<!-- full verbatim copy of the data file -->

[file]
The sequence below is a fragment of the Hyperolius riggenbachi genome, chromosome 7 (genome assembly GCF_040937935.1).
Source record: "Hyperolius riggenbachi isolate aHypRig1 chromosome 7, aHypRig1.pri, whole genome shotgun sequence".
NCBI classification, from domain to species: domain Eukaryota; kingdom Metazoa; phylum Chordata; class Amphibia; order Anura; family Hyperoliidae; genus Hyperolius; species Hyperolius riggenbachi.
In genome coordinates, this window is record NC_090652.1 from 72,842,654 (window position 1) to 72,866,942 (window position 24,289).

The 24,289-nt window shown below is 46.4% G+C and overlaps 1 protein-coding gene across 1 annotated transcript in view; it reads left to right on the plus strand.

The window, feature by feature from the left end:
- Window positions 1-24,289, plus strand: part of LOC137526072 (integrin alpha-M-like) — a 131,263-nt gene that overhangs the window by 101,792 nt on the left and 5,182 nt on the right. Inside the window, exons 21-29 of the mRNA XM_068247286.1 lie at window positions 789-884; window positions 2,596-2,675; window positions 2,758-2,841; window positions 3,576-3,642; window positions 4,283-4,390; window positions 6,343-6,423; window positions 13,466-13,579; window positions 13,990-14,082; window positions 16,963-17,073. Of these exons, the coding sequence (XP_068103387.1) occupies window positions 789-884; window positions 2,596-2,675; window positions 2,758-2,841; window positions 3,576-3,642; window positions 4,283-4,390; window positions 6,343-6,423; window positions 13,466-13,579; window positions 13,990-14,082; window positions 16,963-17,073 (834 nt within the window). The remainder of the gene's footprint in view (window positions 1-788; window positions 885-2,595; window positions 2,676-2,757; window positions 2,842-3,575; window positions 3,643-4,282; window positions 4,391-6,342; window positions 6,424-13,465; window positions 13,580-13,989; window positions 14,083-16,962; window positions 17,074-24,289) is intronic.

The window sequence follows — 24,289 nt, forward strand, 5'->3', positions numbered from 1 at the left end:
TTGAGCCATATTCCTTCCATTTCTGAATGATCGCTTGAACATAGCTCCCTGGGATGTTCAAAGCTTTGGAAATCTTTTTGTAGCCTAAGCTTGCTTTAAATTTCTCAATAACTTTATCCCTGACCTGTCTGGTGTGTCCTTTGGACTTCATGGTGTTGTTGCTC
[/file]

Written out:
The sequence below is a fragment of the Hyperolius riggenbachi genome, chromosome 7 (genome assembly GCF_040937935.1).
Source record: "Hyperolius riggenbachi isolate aHypRig1 chromosome 7, aHypRig1.pri, whole genome shotgun sequence".
NCBI classification, from domain to species: domain Eukaryota; kingdom Metazoa; phylum Chordata; class Amphibia; order Anura; family Hyperoliidae; genus Hyperolius; species Hyperolius riggenbachi.
In genome coordinates, this window is record NC_090652.1 from 72,842,654 (window position 1) to 72,866,942 (window position 24,289).

The 24,289-nt window shown below is 46.4% G+C and overlaps 1 protein-coding gene across 1 annotated transcript in view; it reads left to right on the plus strand.

The window, feature by feature from the left end:
- Window positions 1-24,289, plus strand: part of LOC137526072 (integrin alpha-M-like) — a 131,263-nt gene that overhangs the window by 101,792 nt on the left and 5,182 nt on the right. Inside the window, exons 21-29 of the mRNA XM_068247286.1 lie at window positions 789-884; window positions 2,596-2,675; window positions 2,758-2,841; window positions 3,576-3,642; window positions 4,283-4,390; window positions 6,343-6,423; window positions 13,466-13,579; window positions 13,990-14,082; window positions 16,963-17,073. Of these exons, the coding sequence (XP_068103387.1) occupies window positions 789-884; window positions 2,596-2,675; window positions 2,758-2,841; window positions 3,576-3,642; window positions 4,283-4,390; window positions 6,343-6,423; window positions 13,466-13,579; window positions 13,990-14,082; window positions 16,963-17,073 (834 nt within the window). The remainder of the gene's footprint in view (window positions 1-788; window positions 885-2,595; window positions 2,676-2,757; window positions 2,842-3,575; window positions 3,643-4,282; window positions 4,391-6,342; window positions 6,424-13,465; window positions 13,580-13,989; window positions 14,083-16,962; window positions 17,074-24,289) is intronic.

The window sequence follows — 24,289 nt, forward strand, 5'->3', positions numbered from 1 at the left end:
TTGAGCCATATTCCTTCCATTTCTGAATGATCGCTTGAACATAGCTCCCTGGGATGTTCAAAGCTTTGGAAATCTTTTTGTAGCCTAAGCTTGCTTTAAATTTCTCAATAACTTTATCCCTGACCTGTCTGGTGTGTCCTTTGGACTTCATGGTGTTGTTGCTC